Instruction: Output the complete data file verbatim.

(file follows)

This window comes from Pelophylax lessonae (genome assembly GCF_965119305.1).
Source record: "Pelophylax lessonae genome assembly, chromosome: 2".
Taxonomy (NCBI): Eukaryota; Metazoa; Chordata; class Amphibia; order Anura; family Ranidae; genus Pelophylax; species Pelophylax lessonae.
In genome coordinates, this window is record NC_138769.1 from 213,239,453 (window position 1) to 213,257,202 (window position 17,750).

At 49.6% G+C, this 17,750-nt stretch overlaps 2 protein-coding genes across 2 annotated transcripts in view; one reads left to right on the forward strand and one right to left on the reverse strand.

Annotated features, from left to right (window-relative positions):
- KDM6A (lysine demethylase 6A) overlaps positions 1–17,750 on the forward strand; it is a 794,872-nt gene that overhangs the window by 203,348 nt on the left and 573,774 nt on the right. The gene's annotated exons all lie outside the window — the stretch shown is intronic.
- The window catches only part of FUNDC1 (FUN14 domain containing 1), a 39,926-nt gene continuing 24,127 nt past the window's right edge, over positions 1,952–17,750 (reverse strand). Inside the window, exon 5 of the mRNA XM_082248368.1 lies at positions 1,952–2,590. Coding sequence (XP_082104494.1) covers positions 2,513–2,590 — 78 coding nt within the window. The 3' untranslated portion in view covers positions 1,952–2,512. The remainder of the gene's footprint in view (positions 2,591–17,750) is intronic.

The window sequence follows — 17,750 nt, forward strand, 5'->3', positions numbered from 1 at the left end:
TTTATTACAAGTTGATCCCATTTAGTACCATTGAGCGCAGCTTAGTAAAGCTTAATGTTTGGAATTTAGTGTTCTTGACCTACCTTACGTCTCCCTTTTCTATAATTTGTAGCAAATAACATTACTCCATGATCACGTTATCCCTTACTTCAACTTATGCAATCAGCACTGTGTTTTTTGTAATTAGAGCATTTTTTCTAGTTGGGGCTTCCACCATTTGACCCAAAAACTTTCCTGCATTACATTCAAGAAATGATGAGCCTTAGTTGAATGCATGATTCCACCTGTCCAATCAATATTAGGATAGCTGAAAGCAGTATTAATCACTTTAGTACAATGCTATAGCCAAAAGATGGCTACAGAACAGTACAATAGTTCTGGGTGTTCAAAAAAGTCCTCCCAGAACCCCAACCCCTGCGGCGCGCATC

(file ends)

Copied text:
This window comes from Pelophylax lessonae (genome assembly GCF_965119305.1).
Source record: "Pelophylax lessonae genome assembly, chromosome: 2".
Taxonomy (NCBI): Eukaryota; Metazoa; Chordata; class Amphibia; order Anura; family Ranidae; genus Pelophylax; species Pelophylax lessonae.
In genome coordinates, this window is record NC_138769.1 from 213,239,453 (window position 1) to 213,257,202 (window position 17,750).

At 49.6% G+C, this 17,750-nt stretch overlaps 2 protein-coding genes across 2 annotated transcripts in view; one reads left to right on the forward strand and one right to left on the reverse strand.

Annotated features, from left to right (window-relative positions):
- KDM6A (lysine demethylase 6A) overlaps positions 1–17,750 on the forward strand; it is a 794,872-nt gene that overhangs the window by 203,348 nt on the left and 573,774 nt on the right. The gene's annotated exons all lie outside the window — the stretch shown is intronic.
- The window catches only part of FUNDC1 (FUN14 domain containing 1), a 39,926-nt gene continuing 24,127 nt past the window's right edge, over positions 1,952–17,750 (reverse strand). Inside the window, exon 5 of the mRNA XM_082248368.1 lies at positions 1,952–2,590. Coding sequence (XP_082104494.1) covers positions 2,513–2,590 — 78 coding nt within the window. The 3' untranslated portion in view covers positions 1,952–2,512. The remainder of the gene's footprint in view (positions 2,591–17,750) is intronic.

The window sequence follows — 17,750 nt, forward strand, 5'->3', positions numbered from 1 at the left end:
TTTATTACAAGTTGATCCCATTTAGTACCATTGAGCGCAGCTTAGTAAAGCTTAATGTTTGGAATTTAGTGTTCTTGACCTACCTTACGTCTCCCTTTTCTATAATTTGTAGCAAATAACATTACTCCATGATCACGTTATCCCTTACTTCAACTTATGCAATCAGCACTGTGTTTTTTGTAATTAGAGCATTTTTTCTAGTTGGGGCTTCCACCATTTGACCCAAAAACTTTCCTGCATTACATTCAAGAAATGATGAGCCTTAGTTGAATGCATGATTCCACCTGTCCAATCAATATTAGGATAGCTGAAAGCAGTATTAATCACTTTAGTACAATGCTATAGCCAAAAGATGGCTACAGAACAGTACAATAGTTCTGGGTGTTCAAAAAAGTCCTCCCAGAACCCCAACCCCTGCGGCGCGCATC